Abstract 138: Perfusion Imaging of Intracranial Atherosclerotic Disease in SAMMPRIS
Background: Noninvasive perfusion imaging with CT (CTP) or MRI (PWI) provides key physiologic data regarding hemodynamics of intracranial atherosclerotic disease (ICAD). Parameters of delayed perfusion such as Tmax, time to peak (TTP), mean transit time (MTT) and cerebral blood volume (CBV) or flow (CBF) may disclose important mechanisms of stroke in ICAD. We analyzed CTP and PWI acquired in SAMMPRIS to identify the principal perfusion patterns, correlation with conventional angiography and potential links with clinical outcome.
Methods: CTP and PWI were identified in the SAMMPRIS imaging archive. Perfusion datasets were processed with Olea Sphere® to yield Tmax, TTP, MTT, CBV and CBF maps graded by 2 expert readers to identify markers of decreased, normal, or increased perfusion in the symptomatic territory. The resultant multiparametric perfusion patterns were correlated with clinical and angiographic variables, using Fisher’s exact test and Kaplan-Meier methods followed by log-rank tests.
Results: Perfusion imaging was available in 59 subjects at baseline and 42 at follow-up. Baseline perfusion included Tmax (decreased in 2, normal in 18, increased in 39); TTP (decreased in 2, normal in 18, increased in 39); MTT (decreased in 2, normal in 27, increased in 30); CBV (decreased in 5, normal in 42, increased in 12); CBF (decreased in 7, normal in 48, increased in 4). The baseline Tmax increases in 66% of subjects were associated with the combined (TICI and collaterals) diminished angiographic flow patterns (p=0.016) and with increased 30-day SIT (p=0.015). Baseline CBV changes were associated with stroke as a qualifying event (p=0.007), NIHSS (p=0.039), presenting symptoms of hypoperfusion (p=0.071), severity of stenosis (p=0.015), and angiographic flow patterns (p=0.009). Follow-up CTP or PWI revealed similar patterns to baseline, although delay maps normalized in patients after stenting.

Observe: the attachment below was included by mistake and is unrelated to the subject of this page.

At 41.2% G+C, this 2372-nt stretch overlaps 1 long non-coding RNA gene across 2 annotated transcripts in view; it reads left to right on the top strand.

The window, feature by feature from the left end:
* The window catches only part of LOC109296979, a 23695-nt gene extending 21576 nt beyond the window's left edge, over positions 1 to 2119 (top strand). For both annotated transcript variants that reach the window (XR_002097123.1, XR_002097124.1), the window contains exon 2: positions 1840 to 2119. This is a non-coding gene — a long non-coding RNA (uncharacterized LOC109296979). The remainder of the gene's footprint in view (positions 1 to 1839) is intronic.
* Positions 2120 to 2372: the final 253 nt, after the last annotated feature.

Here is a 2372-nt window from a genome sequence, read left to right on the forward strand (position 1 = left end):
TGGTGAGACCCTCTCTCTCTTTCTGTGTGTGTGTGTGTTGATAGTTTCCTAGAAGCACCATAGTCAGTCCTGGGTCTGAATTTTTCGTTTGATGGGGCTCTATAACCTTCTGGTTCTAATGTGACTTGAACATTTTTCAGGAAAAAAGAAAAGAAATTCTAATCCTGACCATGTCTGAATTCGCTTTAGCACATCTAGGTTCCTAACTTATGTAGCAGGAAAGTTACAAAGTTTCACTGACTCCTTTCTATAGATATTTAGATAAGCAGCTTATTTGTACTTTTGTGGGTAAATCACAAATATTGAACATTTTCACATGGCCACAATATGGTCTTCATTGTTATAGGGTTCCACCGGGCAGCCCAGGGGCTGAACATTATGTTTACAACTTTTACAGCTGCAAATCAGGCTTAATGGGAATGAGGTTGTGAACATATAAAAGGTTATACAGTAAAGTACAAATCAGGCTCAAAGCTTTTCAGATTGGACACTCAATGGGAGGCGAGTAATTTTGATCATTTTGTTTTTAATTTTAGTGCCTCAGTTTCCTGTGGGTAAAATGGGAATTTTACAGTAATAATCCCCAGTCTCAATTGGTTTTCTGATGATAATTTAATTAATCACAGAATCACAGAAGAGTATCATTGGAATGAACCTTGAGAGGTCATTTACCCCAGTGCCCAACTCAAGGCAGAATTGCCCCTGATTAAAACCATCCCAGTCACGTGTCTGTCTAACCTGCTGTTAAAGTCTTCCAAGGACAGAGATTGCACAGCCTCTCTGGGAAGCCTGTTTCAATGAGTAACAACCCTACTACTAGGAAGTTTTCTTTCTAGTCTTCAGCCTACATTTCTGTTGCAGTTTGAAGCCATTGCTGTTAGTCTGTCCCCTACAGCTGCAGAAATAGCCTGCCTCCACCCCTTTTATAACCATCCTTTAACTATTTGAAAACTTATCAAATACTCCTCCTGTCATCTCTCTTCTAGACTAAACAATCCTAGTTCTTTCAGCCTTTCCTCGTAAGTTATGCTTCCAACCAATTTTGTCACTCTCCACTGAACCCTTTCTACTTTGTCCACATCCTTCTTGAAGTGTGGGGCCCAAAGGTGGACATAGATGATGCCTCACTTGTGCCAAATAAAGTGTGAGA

Conclusions: Noninvasive perfusion imaging with CT or MRI discloses delayed flow caused by ICAD, often compensated by autoregulatory vasodilation (increased CBV) to maintain CBF in the downstream territory. Perfusion imaging parameters may reflect angiographic collateral flow patterns in ICAD, warranting further investigation as predictors of stroke risk.
Author Disclosures: D.S. Liebeskind: Consultant/Advisory Board; Modest; Stryker, Covidien. Research Grant; Significant; NIH-NINDS. C.P. Derdeyn: Ownership Interest; Modest; Pulse Therapeutics. Consultant/Advisory Board; Modest; Microvention, Penumbra, Silk Road, Pulse Therapeutics. N. Sanossian: None. G.A. Cotsonis: None. F. Scalzo: None. S. Prabhakaran: None. J.G. Romano: Consultant/Advisory Board; Modest; Genentech. Consultant/Advisory Board; Significant; Vycor. T.N. Turan: None. M.S. Johnson: None. M.J. Lynn: None. D.J. Fiorella: None. D.C. Hess: None. M.I. Chimowitz: Employment; Significant; NINDS. Research Grant; Significant; U01NS058728. E. Feldmann: None.
- © 2015 by American Heart Association, Inc.